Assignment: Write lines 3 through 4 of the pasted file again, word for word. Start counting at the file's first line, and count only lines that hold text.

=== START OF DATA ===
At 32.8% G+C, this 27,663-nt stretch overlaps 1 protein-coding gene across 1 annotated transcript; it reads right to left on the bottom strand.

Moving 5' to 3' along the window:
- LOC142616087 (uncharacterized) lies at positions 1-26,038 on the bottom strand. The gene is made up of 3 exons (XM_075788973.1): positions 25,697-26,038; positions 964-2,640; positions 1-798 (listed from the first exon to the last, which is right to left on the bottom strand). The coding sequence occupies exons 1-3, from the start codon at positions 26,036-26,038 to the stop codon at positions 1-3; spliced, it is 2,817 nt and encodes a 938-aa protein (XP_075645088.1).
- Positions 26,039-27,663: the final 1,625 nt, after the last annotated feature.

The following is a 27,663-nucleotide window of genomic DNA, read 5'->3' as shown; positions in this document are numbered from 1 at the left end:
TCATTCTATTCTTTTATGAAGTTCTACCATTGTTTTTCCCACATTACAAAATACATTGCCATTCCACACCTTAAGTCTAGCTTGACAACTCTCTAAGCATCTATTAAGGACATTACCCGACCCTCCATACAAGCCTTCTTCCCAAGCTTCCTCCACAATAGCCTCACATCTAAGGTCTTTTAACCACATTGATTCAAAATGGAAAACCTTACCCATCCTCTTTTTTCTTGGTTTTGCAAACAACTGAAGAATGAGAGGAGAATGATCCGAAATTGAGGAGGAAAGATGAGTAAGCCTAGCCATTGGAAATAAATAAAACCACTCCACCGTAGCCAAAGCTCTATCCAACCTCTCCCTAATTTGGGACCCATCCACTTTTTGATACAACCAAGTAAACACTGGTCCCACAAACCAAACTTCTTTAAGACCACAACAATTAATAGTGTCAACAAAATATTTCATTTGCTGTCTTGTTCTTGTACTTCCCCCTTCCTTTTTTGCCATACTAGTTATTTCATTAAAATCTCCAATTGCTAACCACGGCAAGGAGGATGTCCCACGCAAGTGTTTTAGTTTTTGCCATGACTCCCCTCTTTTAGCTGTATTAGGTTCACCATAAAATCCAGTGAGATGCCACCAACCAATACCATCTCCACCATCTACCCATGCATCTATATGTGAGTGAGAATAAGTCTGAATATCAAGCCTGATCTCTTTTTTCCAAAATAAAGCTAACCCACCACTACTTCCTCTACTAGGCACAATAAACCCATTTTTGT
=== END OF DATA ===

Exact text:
- LOC142616087 (uncharacterized) lies at positions 1-26,038 on the bottom strand. The gene is made up of 3 exons (XM_075788973.1): positions 25,697-26,038; positions 964-2,640; positions 1-798 (listed from the first exon to the last, which is right to left on the bottom strand). The coding sequence occupies exons 1-3, from the start codon at positions 26,036-26,038 to the stop codon at positions 1-3; spliced, it is 2,817 nt and encodes a 938-aa protein (XP_075645088.1).
- Positions 26,039-27,663: the final 1,625 nt, after the last annotated feature.